Tsushima: What goes around, comes around

I liked this story in The Japan Times about a joint Japanese - Korean project to clean up the beaches on Tsushima Island, near Nagasaki:

According to the Tsushima Municipal Government, about 250 tons of cans, bottles, plastic bags and other kinds of litters were collected in 2004, most of it coming from South Korea. Last year the figure grew to 650 tons. Tsushima officials said the town cannot process the increasing amount of garbage, so it asked Seoul to help in the cleanup effort.

The annual joint project came about with the help of Pak Byong Jun, 37, who came to work at the Tsushima government in 2001 on a bilateral exchange program. Pak said he had been shocked to see so much garbage from South Korea washing up on Tsushima's beaches. He organized the first cleanup in May 2003, drawing some 300 college students from Busan.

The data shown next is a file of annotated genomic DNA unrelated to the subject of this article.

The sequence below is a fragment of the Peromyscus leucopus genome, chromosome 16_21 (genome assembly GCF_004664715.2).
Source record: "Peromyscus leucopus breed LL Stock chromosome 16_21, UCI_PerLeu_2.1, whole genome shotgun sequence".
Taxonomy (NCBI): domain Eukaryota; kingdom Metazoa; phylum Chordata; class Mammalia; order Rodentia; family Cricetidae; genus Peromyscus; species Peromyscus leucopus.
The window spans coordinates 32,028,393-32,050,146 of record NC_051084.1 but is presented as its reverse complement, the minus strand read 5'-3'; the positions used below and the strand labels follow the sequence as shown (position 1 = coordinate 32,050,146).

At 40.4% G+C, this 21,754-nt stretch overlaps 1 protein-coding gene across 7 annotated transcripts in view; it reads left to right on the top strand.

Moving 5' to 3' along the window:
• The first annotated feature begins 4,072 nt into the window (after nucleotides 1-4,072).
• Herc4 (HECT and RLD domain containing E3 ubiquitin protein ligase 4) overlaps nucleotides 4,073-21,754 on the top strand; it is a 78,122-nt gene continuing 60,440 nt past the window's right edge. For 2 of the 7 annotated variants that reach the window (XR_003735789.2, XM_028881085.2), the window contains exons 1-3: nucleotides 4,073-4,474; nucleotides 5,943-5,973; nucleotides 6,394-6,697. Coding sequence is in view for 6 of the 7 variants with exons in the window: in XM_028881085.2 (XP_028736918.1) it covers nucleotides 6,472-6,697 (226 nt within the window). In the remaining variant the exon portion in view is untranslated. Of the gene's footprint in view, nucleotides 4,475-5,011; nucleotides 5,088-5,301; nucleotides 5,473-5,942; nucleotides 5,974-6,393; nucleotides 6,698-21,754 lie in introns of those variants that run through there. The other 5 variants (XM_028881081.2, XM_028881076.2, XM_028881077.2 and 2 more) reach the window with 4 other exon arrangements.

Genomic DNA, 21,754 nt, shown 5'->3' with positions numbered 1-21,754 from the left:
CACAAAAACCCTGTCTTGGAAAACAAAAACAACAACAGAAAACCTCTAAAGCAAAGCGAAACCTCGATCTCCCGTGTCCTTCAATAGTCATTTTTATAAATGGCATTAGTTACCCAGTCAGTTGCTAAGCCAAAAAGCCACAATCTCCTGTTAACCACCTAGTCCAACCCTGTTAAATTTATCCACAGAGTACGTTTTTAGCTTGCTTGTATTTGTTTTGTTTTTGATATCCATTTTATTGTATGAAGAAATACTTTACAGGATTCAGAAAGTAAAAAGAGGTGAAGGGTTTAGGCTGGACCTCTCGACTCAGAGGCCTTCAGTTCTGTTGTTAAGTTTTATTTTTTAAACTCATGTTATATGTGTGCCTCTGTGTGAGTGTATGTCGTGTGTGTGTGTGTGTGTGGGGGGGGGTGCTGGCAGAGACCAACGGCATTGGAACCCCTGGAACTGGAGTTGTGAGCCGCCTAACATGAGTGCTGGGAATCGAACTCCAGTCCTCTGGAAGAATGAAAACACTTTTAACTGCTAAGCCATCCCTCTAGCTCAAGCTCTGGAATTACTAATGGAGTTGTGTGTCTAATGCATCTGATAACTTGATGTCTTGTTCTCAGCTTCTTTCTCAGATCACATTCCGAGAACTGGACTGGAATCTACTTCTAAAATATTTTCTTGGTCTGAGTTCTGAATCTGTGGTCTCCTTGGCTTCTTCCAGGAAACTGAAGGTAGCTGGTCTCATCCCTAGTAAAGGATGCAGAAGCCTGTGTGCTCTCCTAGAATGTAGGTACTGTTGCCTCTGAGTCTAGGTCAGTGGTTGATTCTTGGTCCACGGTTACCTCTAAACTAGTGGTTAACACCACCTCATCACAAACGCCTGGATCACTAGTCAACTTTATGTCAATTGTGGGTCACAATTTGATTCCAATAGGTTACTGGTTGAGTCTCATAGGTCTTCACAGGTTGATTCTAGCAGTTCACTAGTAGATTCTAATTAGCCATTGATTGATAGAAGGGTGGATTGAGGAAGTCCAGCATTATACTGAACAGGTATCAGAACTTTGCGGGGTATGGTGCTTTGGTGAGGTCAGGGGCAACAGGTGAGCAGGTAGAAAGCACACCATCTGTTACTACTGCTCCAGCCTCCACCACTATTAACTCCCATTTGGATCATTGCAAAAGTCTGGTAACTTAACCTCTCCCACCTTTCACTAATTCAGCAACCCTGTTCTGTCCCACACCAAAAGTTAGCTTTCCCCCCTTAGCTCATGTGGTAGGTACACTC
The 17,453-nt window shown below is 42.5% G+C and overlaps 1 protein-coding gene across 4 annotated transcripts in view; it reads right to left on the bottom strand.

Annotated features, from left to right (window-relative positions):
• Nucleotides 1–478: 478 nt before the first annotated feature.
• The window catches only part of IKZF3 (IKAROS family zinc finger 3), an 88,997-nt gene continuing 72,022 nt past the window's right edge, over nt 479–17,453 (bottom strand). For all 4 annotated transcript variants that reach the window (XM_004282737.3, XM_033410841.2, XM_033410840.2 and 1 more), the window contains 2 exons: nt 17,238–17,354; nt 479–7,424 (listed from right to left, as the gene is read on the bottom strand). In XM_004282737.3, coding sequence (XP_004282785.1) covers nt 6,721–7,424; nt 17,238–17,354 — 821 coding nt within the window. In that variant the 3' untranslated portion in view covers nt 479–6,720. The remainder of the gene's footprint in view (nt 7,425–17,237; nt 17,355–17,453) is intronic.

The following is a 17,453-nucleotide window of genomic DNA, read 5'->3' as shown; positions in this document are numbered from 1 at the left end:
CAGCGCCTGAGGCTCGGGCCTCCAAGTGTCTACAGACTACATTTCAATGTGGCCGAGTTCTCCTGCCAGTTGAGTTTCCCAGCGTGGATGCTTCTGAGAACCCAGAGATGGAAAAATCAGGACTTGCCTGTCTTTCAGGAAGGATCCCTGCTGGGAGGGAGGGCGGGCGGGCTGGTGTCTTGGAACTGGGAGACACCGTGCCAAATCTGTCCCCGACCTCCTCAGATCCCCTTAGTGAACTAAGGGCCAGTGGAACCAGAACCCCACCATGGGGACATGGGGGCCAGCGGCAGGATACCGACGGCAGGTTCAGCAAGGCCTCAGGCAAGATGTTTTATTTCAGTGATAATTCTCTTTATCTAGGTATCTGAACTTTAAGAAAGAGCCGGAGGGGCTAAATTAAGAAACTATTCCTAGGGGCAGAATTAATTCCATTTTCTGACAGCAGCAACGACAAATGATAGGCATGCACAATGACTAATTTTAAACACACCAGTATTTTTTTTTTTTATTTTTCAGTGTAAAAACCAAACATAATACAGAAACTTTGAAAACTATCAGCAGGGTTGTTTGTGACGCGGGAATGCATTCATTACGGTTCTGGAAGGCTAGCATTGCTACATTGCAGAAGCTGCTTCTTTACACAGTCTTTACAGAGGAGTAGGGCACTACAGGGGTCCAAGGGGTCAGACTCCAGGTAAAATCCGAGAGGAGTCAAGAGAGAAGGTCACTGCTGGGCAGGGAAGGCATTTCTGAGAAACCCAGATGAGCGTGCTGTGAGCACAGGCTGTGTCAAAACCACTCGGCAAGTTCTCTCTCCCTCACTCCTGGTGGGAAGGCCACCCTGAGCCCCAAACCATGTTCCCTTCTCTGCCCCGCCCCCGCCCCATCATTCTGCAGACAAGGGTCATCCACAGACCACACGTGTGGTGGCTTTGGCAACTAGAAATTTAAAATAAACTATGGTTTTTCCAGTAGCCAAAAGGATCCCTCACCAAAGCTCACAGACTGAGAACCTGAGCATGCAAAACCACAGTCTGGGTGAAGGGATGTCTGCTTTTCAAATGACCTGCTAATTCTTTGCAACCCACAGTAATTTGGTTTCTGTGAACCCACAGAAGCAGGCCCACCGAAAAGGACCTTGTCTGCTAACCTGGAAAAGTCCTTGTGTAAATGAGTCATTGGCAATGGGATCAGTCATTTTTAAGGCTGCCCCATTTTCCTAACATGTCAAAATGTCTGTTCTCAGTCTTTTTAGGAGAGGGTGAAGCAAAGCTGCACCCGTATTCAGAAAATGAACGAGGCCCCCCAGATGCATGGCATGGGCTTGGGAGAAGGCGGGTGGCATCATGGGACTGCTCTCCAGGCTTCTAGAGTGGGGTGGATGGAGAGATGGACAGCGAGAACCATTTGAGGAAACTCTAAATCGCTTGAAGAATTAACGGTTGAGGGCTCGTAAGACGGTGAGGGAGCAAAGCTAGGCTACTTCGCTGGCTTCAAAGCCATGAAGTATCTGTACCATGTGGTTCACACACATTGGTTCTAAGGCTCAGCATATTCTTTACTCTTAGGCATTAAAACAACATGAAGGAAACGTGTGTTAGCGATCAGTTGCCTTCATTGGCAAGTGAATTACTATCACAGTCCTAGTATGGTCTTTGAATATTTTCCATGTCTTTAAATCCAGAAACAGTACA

Pak quoted a student who joined the event as saying, "It's a shame that garbage from my own country is ruining beaches of another country."

(Photo showing Korean garbage on Tsushima from this website)


envirnmental pollution is of different nature in different places but the effect is the same. Interesting blog.
Big Tom said…
It would help if Koreans would adopt the concept of the garbage can. It seems that garbage cans are unsightly, so they remove them after the crush of the peak tourist season, which last about 30 days every summer.

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